In October 2014 KPMG launched cloud-computing accountancy services for a fraction of its normal fees. The cloud-based software allows businesses to go online and prepare their accounts, do their bookkeeping, administer their payrolls, and file VAT and corporate tax returns. The service charges a monthly fee starting at £150, rather than the £600 plus per hour charged by senior partners for auditing or advising larger companies. It is aimed at helping KPMG to go after the “Googles of tomorrow”.

FT READER COMMENT: Samurai Snowboarder: “ There are already, a number of cloud based accounting systems out there - I've been using for years. It may seem new to SME's who've never used a cloud accounting system; but I still wouldn't pay such a huge premium for this.”





Europe tech start-ups valued at $1bn dwindle | Lauren Fedor, FT. June 20.

The number of European technology start-ups reaching a valuation of $1bn or more fell in 2015, but the sector is generating strong revenues compared to its US equivalent, according to new research.

Data compiled by GP BULLHOUND, the British investment bank, found Europe produced 10 technology start-ups that were either sold, floated on a stock exchange or valued by private investors at $1bn or more last year, compared to 13 in 2014. The US produced 30 tech start-ups valued at $1bn or more in 2015, while Asia proved the fastest-growing region, generating 19.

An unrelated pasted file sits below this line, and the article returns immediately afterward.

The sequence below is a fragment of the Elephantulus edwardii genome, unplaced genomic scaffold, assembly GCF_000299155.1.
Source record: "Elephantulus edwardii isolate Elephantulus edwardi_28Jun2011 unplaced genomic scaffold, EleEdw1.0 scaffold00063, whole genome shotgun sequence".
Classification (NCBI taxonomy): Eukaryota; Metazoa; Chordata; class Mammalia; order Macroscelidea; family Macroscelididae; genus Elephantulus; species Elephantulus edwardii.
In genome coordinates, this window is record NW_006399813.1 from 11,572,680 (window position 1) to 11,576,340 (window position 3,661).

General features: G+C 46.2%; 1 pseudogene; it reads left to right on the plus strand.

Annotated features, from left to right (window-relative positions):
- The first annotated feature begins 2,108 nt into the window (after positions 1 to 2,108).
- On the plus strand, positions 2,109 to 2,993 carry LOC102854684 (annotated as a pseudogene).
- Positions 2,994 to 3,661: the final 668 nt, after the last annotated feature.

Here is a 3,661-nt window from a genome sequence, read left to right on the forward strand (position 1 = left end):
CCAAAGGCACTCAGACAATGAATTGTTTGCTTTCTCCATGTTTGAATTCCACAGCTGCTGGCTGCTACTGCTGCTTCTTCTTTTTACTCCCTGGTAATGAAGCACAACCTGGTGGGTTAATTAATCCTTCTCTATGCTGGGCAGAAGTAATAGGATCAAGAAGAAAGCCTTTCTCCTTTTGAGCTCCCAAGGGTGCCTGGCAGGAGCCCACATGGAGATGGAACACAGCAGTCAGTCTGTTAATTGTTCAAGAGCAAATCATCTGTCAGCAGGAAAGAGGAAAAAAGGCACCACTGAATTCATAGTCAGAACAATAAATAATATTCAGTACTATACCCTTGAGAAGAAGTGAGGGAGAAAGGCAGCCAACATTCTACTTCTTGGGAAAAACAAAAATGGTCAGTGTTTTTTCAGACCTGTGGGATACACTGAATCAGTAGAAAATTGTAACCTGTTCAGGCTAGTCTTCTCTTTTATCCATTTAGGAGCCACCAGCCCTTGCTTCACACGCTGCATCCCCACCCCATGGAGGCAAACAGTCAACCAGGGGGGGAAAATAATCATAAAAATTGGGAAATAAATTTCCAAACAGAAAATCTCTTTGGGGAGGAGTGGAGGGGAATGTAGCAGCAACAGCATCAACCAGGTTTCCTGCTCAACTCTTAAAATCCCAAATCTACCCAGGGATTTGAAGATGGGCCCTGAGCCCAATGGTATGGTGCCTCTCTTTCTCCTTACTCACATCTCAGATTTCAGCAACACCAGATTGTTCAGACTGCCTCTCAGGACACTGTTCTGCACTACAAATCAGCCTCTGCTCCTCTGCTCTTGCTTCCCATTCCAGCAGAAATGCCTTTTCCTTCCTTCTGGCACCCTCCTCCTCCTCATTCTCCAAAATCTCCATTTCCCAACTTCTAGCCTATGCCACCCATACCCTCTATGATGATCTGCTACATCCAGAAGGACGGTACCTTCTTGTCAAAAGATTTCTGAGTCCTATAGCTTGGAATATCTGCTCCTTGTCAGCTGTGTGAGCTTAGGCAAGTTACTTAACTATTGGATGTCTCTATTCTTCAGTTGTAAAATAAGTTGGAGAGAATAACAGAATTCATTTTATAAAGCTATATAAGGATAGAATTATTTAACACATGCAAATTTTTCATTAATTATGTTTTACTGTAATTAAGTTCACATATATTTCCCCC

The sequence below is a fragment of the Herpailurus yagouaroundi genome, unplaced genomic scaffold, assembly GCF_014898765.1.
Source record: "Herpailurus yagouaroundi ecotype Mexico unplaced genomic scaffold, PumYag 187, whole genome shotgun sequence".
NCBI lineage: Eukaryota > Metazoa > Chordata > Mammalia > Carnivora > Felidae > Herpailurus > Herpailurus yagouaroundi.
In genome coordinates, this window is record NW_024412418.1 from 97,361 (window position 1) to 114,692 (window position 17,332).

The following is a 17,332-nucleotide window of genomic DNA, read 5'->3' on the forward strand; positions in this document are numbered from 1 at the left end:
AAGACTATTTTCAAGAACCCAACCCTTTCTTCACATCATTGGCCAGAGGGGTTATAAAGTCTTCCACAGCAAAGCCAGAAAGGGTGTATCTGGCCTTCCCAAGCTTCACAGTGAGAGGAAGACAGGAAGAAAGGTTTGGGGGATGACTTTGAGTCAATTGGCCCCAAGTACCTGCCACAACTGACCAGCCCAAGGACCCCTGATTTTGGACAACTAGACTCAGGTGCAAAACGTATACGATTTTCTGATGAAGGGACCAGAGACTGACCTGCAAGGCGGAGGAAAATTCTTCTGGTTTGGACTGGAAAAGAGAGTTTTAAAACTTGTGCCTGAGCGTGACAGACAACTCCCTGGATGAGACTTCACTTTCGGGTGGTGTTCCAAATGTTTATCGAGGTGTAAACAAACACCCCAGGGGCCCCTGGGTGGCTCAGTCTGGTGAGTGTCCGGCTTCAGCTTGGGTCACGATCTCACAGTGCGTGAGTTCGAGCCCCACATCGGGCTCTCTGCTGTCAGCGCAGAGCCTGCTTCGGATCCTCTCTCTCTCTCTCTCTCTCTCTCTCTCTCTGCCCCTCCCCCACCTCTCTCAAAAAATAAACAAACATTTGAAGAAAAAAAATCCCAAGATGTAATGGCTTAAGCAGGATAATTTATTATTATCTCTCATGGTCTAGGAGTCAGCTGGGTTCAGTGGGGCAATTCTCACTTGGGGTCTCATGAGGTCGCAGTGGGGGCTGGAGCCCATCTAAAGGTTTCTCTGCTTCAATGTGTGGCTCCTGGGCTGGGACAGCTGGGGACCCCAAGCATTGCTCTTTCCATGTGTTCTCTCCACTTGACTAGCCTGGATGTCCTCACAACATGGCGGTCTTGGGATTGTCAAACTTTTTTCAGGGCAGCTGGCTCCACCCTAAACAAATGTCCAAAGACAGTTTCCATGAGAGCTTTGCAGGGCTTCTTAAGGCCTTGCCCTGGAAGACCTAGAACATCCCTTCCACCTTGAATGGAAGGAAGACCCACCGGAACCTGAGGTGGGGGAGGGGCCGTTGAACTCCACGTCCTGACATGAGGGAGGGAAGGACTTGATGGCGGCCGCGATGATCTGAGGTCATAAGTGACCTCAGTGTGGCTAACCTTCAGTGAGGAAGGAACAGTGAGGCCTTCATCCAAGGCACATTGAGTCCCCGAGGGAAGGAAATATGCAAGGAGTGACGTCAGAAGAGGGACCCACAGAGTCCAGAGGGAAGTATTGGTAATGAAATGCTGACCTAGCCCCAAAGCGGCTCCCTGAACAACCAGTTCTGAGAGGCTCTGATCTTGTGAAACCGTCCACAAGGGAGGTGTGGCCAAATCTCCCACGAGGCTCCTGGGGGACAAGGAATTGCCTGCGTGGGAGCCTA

European tech entities that hit the $1bn valuation in 2015 included BLIPPAR, the UK computer vision group, German meal-kit company Hello Fresh and Swiss virtual reality start-up MindMaze.

US tech start-ups worth $1bn raised nearly twice the amount of capital as their European counterparts in 2015, according to Manish Madhvani, a managing partner at GP Bullhound. But on average European tech start-ups worth $1bn generated $315m in annual revenues, compared to $129m by their US counterparts, he said.

Britain remains the European country with the most start-ups valued at $1bn or more, with 18 based in the UK. Sweden is second, followed by Germany and France.





Extract from full article at: “Nothing matters more than getting customers to pay” | Luke Johnson, chairman of Risk Capital Partners and the Institute of Cancer Research. The Sunday Times. June 12. 

It is often the more mundane aspects of business that matter most — like getting paid. You can manufacture the most fantastic products in the world, but if you do not receive the money you’re due, then you will surely go bankrupt.